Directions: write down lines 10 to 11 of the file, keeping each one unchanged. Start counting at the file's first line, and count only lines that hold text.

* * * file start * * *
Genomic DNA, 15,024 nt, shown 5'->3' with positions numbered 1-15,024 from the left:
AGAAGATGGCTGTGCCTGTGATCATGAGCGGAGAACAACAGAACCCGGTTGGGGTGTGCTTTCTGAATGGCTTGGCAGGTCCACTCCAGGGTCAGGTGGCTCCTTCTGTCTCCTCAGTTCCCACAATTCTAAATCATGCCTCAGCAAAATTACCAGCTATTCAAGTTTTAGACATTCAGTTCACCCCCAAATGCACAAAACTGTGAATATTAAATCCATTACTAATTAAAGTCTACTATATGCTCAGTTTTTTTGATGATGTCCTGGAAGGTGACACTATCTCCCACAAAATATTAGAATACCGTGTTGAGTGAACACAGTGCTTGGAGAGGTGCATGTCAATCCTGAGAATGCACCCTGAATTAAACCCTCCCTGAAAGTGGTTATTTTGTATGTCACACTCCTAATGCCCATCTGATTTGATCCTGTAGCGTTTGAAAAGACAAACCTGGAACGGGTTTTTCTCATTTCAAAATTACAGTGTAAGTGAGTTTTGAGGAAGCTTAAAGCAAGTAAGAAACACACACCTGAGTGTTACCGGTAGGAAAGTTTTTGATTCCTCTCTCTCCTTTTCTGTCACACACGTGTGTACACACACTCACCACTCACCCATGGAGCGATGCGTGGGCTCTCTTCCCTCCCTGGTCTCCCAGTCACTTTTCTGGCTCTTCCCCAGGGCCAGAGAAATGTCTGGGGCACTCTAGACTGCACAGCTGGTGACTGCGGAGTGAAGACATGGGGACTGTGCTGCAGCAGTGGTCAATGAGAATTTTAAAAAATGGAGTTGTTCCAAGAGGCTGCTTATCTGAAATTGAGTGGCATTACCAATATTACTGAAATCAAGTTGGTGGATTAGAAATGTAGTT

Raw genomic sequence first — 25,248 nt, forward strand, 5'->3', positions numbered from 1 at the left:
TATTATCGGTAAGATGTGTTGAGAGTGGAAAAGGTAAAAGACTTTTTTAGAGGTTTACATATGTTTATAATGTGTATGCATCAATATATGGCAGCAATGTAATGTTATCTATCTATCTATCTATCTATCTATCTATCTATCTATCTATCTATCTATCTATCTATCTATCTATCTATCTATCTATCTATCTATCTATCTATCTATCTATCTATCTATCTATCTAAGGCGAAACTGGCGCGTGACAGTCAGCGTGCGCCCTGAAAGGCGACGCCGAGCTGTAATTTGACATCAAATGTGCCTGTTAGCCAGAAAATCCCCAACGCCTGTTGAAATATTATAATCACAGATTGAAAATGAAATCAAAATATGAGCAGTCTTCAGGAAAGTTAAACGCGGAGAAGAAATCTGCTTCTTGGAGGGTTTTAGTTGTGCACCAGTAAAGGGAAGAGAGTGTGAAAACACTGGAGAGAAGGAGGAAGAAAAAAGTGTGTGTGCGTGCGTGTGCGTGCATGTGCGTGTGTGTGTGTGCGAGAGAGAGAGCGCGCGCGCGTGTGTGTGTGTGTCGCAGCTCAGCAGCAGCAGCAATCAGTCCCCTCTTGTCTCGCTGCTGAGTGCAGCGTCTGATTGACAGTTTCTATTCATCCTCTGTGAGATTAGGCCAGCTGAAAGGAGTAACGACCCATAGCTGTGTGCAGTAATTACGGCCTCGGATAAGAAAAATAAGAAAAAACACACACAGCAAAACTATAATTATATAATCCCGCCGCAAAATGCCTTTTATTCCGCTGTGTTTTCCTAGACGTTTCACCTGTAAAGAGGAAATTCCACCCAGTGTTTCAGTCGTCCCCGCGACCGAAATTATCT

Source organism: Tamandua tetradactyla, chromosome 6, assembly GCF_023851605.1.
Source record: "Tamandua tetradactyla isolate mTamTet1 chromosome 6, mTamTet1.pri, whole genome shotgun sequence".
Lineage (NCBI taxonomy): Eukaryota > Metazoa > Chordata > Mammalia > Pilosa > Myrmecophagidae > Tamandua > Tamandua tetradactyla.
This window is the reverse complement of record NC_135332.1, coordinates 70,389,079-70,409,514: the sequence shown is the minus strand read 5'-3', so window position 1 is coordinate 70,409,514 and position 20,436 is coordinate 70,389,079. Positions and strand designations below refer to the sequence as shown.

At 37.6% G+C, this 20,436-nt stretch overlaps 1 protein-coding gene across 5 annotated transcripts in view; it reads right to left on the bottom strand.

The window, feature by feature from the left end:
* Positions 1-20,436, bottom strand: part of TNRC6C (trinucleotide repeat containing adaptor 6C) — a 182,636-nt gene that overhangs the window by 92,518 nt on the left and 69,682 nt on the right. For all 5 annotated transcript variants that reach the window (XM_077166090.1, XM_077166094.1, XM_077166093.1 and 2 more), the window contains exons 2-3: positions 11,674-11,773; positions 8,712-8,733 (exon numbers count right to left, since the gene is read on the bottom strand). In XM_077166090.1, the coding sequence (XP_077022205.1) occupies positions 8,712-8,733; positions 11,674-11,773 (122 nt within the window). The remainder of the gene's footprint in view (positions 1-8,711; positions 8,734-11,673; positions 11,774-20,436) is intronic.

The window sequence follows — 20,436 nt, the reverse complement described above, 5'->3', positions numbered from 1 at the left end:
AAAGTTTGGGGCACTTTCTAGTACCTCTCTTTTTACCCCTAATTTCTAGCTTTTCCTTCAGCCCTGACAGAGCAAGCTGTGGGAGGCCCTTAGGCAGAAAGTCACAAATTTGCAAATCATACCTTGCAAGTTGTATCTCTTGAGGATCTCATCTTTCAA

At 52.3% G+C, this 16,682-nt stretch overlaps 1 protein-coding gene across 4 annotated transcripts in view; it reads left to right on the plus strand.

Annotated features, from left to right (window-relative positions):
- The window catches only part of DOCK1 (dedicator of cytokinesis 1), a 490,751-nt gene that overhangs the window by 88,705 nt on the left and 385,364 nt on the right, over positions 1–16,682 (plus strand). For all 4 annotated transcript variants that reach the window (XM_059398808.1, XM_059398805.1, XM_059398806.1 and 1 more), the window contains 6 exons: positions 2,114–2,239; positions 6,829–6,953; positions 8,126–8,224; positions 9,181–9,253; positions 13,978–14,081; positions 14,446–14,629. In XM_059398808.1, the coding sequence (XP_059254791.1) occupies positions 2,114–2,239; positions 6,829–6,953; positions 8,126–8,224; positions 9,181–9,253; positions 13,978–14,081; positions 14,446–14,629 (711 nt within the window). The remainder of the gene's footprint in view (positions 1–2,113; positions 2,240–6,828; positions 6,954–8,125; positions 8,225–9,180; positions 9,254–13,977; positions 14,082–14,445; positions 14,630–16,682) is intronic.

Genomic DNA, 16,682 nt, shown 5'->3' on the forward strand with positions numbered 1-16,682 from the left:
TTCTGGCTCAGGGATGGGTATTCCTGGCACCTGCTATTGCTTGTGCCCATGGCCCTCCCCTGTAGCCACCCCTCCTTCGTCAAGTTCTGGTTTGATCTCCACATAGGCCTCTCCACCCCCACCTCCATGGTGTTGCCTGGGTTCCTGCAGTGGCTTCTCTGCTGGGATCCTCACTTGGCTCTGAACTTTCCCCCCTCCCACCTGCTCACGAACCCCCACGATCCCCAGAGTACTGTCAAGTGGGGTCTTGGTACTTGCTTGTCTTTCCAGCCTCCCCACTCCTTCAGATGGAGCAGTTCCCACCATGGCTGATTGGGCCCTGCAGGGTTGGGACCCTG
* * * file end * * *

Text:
The window, feature by feature from the left end:
* Positions 1-20,436, bottom strand: part of TNRC6C (trinucleotide repeat containing adaptor 6C) — a 182,636-nt gene that overhangs the window by 92,518 nt on the left and 69,682 nt on the right. For all 5 annotated transcript variants that reach the window (XM_077166090.1, XM_077166094.1, XM_077166093.1 and 2 more), the window contains exons 2-3: positions 11,674-11,773; positions 8,712-8,733 (exon numbers count right to left, since the gene is read on the bottom strand). In XM_077166090.1, the coding sequence (XP_077022205.1) occupies positions 8,712-8,733; positions 11,674-11,773 (122 nt within the window). The remainder of the gene's footprint in view (positions 1-8,711; positions 8,734-11,673; positions 11,774-20,436) is intronic.